W.O.W. – Writer Odyssey Wednesday – Mindy McGinnis
Posted by Amy Trueblood , 20 June 2012 · 86 views
Today’s featured author in the W.O.W. is Mindy McGinnis. Mindy is a stunning writer whose debut novel, NOT A DROP TO DRINK, will be released in fall 2013. One of the things I enjoy most about Mindy is her willingness to mentor aspiring authors. She does this through her work as a moderator on AgentQuery Connect, but also through a feature on her blog called, “The Saturday Slash”. This weekly series allows writers to provide their queries to Mindy who reviews them, and then gives thoughtful, yet constructive feedback. I’ve been following this feature for a while and can tell you that many of the featured writers’ queries have improved immensely due to Mindy’s help.
I think anyone struggling with the writing process will take Mindy’s odyssey to heart. She is the perfect example of someone who commits themself to the craft, and through hard work and dedication, gets a publishing deal. I also love the fact that she is a YA librarian!
So, without further ado, here is my conversation with Mindy about her writing journey.
Amy: When did you first begin seriously writing with the intent of wanting to be published?
Mindy: By the time I landed an agent I’d been querying on and off for about ten years. I would get frustrated and quit for long periods of time, and to be fair, my first two manuscripts were horrible and I didn’t have the brain to go find a decent crit partner, so I sunk myself. I decided to get serious about writing and querying about four years ago.
Amy: When did you complete your first manuscript?
Mindy: In college. It sucked.
Amy: How many completed manuscripts did you query before one garnered agent interest?
Mindy: Depends on what you mean by “interest.” The YA ms I wrote before NOT A DROP TO DRINK had quite a few nibbles, but no offers of representation. By the time I landed Adriann with DRINK I had four finished ms’s under my belt.
Amy: How laborious/frustrating was the query process for you?
Mindy: Oh, pretty horrific. I was at it for ten years, so that definitely makes you sit down and take a hard look at your goals and your accomplishments. I would stop for long periods of time (years), but never really with the intention of quitting. I knew publication and a writing career were the end goal, I just needed to make it happen.
Amy: If one manuscript was continuing to get rejected, how did you know it was time to move on to a new project?
Mindy: Good question. I’m kind of a dumbass, so I had over 130 rejections on the YA urban fantasy I wrote before I decided maybe it was time to drop that particular dumbbell and move on to writing NOT A DROP TO DRINK.
Amy: If you had bites on previous manuscripts, and then was ultimately turned down by agents, what kept you pressing forward?
Mindy: Honestly, a rejection. I was at a very low point in my life all around when I got my first full rejection. But it was the kindest, most complimentary rejection a writer could possibly receive, from a well-known agent at an established agency. In so many words, she told me I was going to make it, but not with her, and not with that ms.
Amy: How many agents did you query for NOT A DROP TO DRINK?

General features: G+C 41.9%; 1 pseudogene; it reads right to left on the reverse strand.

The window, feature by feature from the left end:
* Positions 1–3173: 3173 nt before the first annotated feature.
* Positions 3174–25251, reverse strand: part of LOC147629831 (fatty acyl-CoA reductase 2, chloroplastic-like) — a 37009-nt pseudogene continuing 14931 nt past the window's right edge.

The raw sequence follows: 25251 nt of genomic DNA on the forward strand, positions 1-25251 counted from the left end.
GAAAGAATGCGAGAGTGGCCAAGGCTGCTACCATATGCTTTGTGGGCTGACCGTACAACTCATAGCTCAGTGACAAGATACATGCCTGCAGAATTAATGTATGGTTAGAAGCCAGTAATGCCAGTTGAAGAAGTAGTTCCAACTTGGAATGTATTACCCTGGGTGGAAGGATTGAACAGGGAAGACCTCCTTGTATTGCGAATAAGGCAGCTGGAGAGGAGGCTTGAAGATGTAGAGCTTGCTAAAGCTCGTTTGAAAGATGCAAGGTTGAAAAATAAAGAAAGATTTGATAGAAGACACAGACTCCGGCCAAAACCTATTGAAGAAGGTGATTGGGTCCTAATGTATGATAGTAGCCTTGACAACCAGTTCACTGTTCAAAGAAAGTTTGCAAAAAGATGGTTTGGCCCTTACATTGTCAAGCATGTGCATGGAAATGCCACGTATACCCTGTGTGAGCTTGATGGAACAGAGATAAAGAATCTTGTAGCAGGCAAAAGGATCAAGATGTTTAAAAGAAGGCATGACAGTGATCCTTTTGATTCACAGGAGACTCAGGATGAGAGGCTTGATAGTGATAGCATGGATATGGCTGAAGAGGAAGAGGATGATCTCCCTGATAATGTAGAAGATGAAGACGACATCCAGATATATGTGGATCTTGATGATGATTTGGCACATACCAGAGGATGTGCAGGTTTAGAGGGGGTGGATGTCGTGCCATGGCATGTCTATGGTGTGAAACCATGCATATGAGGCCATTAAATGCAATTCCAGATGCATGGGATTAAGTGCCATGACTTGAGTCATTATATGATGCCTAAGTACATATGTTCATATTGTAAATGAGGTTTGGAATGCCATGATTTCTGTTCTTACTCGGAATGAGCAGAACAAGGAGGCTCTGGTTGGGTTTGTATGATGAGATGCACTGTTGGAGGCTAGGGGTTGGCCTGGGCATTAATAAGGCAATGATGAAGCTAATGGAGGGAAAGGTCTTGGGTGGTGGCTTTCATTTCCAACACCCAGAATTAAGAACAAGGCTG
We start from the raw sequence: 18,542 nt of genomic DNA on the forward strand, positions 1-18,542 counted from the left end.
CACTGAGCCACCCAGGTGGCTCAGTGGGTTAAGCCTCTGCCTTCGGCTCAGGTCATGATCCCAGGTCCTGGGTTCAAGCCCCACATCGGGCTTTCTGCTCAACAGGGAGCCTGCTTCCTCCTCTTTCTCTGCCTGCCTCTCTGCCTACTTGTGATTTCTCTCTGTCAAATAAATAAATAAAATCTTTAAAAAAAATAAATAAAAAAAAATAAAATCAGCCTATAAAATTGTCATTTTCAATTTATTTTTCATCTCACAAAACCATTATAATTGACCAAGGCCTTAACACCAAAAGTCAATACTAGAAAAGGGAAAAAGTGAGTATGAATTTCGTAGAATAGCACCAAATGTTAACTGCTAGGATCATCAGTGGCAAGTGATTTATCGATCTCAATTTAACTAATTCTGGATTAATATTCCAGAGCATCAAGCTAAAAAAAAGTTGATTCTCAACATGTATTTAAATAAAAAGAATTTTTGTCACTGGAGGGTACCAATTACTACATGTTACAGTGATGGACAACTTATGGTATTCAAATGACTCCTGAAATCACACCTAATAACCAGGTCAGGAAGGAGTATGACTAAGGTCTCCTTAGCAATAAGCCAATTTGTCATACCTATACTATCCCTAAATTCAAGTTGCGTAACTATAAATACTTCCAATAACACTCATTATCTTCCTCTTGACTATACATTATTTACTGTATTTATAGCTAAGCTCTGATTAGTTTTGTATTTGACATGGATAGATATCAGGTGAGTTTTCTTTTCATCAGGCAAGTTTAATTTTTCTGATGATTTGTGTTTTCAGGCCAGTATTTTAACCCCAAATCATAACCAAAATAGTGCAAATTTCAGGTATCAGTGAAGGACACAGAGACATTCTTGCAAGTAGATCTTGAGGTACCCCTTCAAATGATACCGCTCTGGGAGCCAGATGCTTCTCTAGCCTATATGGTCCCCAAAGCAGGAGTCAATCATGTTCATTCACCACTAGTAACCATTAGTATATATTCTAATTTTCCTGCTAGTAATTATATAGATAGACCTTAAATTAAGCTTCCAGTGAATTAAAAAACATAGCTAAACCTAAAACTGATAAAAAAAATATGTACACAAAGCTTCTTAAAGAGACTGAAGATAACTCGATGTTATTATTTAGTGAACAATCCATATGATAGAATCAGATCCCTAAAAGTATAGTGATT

Mindy: I think only about ten. I sent out the first round of queries and started getting full requests right away.
Amy: Did you receive instantaneous response or did you have to wait for the requests/rejections?
Mindy: Things moved really fast with DRINK. I had eight fulls out at one point, and whenever an agent requested I let them know there were other fulls out, and lots of interest, which inspired them to read a little faster
Amy: Can you give us a short summary of your call with your agent, Adriann Ranta?
Mindy: Adriann and I talked for about an hour, and totally clicked. We had the same vision for DRINK. She didn’t want me to lighten the tone or take away any of the harsher aspects. She *liked* the darkness of it, and that worked for me. I also ran a basic synopsis of my other finished projects past her to see if they sounded interesting to her as well, especially because the voice in one of them is so drastically different from DRINK. She seemed like a good fit all around for me, not just for this book.
Amy: What parting advice can you give other aspiring writers who may be on the cusp of giving up on their writing dream?
Mindy: Be absolutely sure this is what you want, and accept the very real possibility that it may not happen for you from the beginning. I was starry-eyed and convinced I was a genius ten years ago, but I was an idiot sending out badly written queries for a horrific ms. Do your homework, get good crit partners, learn how to take criticism. Develop very thick skin. It is not an easy undertaking, but sometimes it’s the unexpected things (like a kind rejection) that will make you keep going to that end goal.
My sincere thanks to Mindy for taking time out of her busy schedule to answer my questions. You can find more on Mindy at her blog http://writerwriterpantsonfire.blogspot.com. She also contributes to the group blogs From the Write Angle, Friday the Thirteeners, and Book Pregnant. She is also a moderator for the writing community at AgentQueryConnect under the screenname bigblackcat97.
Mindy’s story has inspired me to keep writing and I hope it will do the same for you.
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